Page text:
He stood behind the 18th green with a vacant look in his eyes, gently rubbing his knuckles over his upper lip as he contemplated the two holes that cost him a chance to win at Pinehurst No. 2. A poor chip led to bogey on the 16th. A three-putt bogey followed on the 17th.
At the time, all he had lost was the U.S. Open by two shots.
'I just didn't have a very good putting week,' Woods said. 'It happened at the wrong time.'
Instead of going to the PGA Championship with a shot at the Grand Slam, the best Woods can hope for is to match his 2000 feat of winning three professional majors in one year, something only he and Ben Hogan (1953) have done.
The best he can do at Baltusrol is win his 11th major, moving one step closer to the record 18 won by Jack Nicklaus.
Not that he's complaining.
Woods had gone 10 majors without winning, matching the longest drought of his career, until he won the Masters for the fourth time in a sudden-death playoff over Chris DiMarco, then went wire-to-wire at St. Andrews to win his second British Open.
'I'm doing better in the majors now, and that's where you want to perform,' Woods said. 'To have the confidence going into each and every major feeling if I just play my game, I'll be in contention ... that's exciting to be in that kind of feeling, that kind of mode.'
The 87th PGA Championship starts Thursday on the Lower Course at Baltusrol Golf Club in Springfield, N.J., and for everyone else, this major will live up to its moniker -- 'Glory's Last Shot.'
It will be the last chance for Vijay Singh to capture a major, and this is where it all began for the 42-year-old Fijian a year ago. He took advantage of a late collapse by Justin Leonard at Whistling Straits, then made his only birdie of the day to win a three-hole playoff. Singh then won four more times on the PGA Tour to wrest the No. 1 world ranking away from Woods.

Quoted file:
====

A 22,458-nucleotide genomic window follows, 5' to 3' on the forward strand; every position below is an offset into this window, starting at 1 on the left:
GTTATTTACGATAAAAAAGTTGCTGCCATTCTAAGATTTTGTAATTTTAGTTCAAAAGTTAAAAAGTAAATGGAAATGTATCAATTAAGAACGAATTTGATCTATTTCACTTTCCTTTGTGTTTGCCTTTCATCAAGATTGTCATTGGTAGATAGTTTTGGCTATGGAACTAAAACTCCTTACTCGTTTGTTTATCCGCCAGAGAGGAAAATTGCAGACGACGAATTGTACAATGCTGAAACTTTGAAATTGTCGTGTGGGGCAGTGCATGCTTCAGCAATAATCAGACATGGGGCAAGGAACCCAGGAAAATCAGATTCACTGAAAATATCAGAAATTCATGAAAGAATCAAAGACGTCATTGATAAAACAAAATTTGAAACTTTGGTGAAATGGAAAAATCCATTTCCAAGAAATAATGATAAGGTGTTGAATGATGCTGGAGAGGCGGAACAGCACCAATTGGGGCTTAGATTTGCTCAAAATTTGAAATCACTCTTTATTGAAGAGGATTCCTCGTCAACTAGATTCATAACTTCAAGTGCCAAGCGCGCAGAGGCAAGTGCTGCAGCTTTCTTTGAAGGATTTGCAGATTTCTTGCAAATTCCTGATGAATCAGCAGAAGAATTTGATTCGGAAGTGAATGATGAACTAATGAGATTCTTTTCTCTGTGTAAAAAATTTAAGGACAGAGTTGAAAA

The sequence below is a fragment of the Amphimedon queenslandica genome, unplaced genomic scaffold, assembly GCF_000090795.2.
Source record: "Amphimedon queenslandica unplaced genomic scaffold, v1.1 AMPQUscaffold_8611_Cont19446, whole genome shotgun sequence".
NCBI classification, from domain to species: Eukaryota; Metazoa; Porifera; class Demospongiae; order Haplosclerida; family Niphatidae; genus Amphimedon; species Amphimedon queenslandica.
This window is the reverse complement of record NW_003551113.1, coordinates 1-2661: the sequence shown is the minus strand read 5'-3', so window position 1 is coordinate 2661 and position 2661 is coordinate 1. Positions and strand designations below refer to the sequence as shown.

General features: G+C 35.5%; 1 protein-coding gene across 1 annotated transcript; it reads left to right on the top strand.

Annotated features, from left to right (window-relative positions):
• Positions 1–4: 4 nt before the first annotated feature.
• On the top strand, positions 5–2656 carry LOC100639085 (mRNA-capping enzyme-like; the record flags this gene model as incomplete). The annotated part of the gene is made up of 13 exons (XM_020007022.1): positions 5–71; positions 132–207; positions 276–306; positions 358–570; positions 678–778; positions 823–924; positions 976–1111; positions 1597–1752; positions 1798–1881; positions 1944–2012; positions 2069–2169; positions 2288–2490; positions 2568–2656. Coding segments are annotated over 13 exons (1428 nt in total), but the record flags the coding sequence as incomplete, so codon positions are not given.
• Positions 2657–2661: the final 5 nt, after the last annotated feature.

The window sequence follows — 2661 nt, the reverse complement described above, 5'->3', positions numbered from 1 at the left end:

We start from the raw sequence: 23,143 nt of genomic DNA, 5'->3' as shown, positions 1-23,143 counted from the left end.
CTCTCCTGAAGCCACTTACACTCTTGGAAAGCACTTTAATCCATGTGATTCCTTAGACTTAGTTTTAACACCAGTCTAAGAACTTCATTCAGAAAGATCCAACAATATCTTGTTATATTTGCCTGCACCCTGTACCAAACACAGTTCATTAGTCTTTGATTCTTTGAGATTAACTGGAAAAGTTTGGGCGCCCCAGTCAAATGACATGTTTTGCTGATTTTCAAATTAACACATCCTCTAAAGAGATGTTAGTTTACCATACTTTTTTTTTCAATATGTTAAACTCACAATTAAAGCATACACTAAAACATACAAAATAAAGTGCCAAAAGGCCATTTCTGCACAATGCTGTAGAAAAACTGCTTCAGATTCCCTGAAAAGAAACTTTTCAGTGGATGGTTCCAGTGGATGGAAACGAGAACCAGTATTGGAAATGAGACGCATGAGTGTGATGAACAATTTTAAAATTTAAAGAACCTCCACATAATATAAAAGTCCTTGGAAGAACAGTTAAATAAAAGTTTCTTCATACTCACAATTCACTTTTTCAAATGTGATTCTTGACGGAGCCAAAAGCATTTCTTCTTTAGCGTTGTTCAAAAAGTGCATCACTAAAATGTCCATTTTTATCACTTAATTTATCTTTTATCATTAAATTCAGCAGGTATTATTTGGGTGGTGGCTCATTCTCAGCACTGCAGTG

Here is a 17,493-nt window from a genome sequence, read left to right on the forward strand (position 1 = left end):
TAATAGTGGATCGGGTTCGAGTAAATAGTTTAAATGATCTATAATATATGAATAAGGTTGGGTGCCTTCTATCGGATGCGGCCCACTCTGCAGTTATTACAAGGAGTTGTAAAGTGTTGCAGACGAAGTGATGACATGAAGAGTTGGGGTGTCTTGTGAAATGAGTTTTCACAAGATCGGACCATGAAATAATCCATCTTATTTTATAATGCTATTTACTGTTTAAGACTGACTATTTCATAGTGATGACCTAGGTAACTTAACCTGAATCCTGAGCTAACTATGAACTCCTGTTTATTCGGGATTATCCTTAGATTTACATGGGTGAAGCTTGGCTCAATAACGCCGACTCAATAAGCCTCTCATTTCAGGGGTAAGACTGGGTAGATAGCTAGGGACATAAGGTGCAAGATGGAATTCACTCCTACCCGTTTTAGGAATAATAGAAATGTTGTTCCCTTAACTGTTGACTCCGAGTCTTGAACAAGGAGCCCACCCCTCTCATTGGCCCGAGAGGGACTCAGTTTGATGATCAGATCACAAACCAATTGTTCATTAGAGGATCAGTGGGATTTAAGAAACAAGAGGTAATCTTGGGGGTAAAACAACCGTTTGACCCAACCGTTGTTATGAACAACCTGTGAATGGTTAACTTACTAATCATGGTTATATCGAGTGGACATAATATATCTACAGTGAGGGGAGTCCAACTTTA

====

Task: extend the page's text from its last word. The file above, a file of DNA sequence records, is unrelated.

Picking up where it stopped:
'I just hope I can follow what I did last year,' Singh said after winning the Buick Open for his fourth victory of the year. 'It's going to be hard. One of the hardest things to do is go out there and win golf tournaments, and as many as I won toward the end of last year, it's going to be almost impossible. But I'm going to give it a shot.'
It's one last chance for Phil Mickelson to show last year's magical run through the majors was no accident.
A year after winning his first major and coming within five shots of winning them all, Mickelson has slipped into near obscurity in the Grand Slam events -- 10th at the Masters, 33rd at the U.S. Open, 60th at the British Open. The only noise he has made in a major came from a confrontation with Singh over Mickelson's spikes at the Masters.
What has gone wrong?
'Nothing I would like to go into right now, but I feel like I should be able to get it turned around,' Lefty said.
At least Mickelson has three PGA Tour victories to his credit.
Retief Goosen is still searching for his first victory this year, still trying to prove that the debacle in the final round of the U.S. Open -- losing a three-shot lead by shooting 81 -- was an aberration.